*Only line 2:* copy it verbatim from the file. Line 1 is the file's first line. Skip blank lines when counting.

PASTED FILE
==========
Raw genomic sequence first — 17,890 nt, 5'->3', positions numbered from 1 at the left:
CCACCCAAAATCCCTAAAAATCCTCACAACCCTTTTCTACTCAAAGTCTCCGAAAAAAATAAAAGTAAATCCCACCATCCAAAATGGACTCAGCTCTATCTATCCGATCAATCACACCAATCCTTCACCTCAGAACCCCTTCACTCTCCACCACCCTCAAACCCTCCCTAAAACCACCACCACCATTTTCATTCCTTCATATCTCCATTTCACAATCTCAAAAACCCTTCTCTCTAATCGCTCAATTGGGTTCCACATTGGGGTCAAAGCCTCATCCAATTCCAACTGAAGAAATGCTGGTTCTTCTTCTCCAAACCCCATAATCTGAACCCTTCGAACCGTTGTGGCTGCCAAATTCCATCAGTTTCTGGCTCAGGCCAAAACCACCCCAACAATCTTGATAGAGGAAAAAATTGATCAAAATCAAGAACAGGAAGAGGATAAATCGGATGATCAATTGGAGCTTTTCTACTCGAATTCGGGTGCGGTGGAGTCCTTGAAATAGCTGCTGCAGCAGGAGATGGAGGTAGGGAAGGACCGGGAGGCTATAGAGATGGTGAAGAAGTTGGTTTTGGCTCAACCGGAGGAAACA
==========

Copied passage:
CCACCCAAAATCCCTAAAAATCCTCACAACCCTTTTCTACTCAAAGTCTCCGAAAAAAATAAAAGTAAATCCCACCATCCAAAATGGACTCAGCTCTATCTATCCGATCAATCACACCAATCCTTCACCTCAGAACCCCTTCACTCTCCACCACCCTCAAACCCTCCCTAAAACCACCACCACCATTTTCATTCCTTCATATCTCCATTTCACAATCTCAAAAACCCTTCTCTCTAATCGCTCAATTGGGTTCCACATTGGGGTCAAAGCCTCATCCAATTCCAACTGAAGAAATGCTGGTTCTTCTTCTCCAAACCCCATAATCTGAACCCTTCGAACCGTTGTGGCTGCCAAATTCCATCAGTTTCTGGCTCAGGCCAAAACCACCCCAACAATCTTGATAGAGGAAAAAATTGATCAAAATCAAGAACAGGAAGAGGATAAATCGGATGATCAATTGGAGCTTTTCTACTCGAATTCGGGTGCGGTGGAGTCCTTGAAATAGCTGCTGCAGCAGGAGATGGAGGTAGGGAAGGACCGGGAGGCTATAGAGATGGTGAAGAAGTTGGTTTTGGCTCAACCGGAGGAAACA